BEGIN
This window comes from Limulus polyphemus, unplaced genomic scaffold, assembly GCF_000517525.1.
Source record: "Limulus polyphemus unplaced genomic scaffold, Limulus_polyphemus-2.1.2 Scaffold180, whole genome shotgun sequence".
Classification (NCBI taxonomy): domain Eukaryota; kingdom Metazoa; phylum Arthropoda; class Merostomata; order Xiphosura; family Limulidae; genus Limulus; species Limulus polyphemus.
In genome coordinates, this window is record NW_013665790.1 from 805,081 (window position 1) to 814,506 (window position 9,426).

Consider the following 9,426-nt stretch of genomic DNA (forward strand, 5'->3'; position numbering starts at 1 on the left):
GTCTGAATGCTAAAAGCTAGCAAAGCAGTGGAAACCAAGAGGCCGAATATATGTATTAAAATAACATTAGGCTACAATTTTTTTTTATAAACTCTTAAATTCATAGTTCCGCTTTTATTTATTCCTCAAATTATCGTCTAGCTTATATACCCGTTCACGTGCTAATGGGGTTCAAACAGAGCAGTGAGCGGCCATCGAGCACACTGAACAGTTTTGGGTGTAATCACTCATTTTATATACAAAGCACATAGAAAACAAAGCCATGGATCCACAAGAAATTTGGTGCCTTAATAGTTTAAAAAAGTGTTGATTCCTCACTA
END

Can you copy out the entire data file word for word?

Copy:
This window comes from Limulus polyphemus, unplaced genomic scaffold, assembly GCF_000517525.1.
Source record: "Limulus polyphemus unplaced genomic scaffold, Limulus_polyphemus-2.1.2 Scaffold180, whole genome shotgun sequence".
Classification (NCBI taxonomy): domain Eukaryota; kingdom Metazoa; phylum Arthropoda; class Merostomata; order Xiphosura; family Limulidae; genus Limulus; species Limulus polyphemus.
In genome coordinates, this window is record NW_013665790.1 from 805,081 (window position 1) to 814,506 (window position 9,426).

Consider the following 9,426-nt stretch of genomic DNA (forward strand, 5'->3'; position numbering starts at 1 on the left):
GTCTGAATGCTAAAAGCTAGCAAAGCAGTGGAAACCAAGAGGCCGAATATATGTATTAAAATAACATTAGGCTACAATTTTTTTTTATAAACTCTTAAATTCATAGTTCCGCTTTTATTTATTCCTCAAATTATCGTCTAGCTTATATACCCGTTCACGTGCTAATGGGGTTCAAACAGAGCAGTGAGCGGCCATCGAGCACACTGAACAGTTTTGGGTGTAATCACTCATTTTATATACAAAGCACATAGAAAACAAAGCCATGGATCCACAAGAAATTTGGTGCCTTAATAGTTTAAAAAAGTGTTGATTCCTCACTA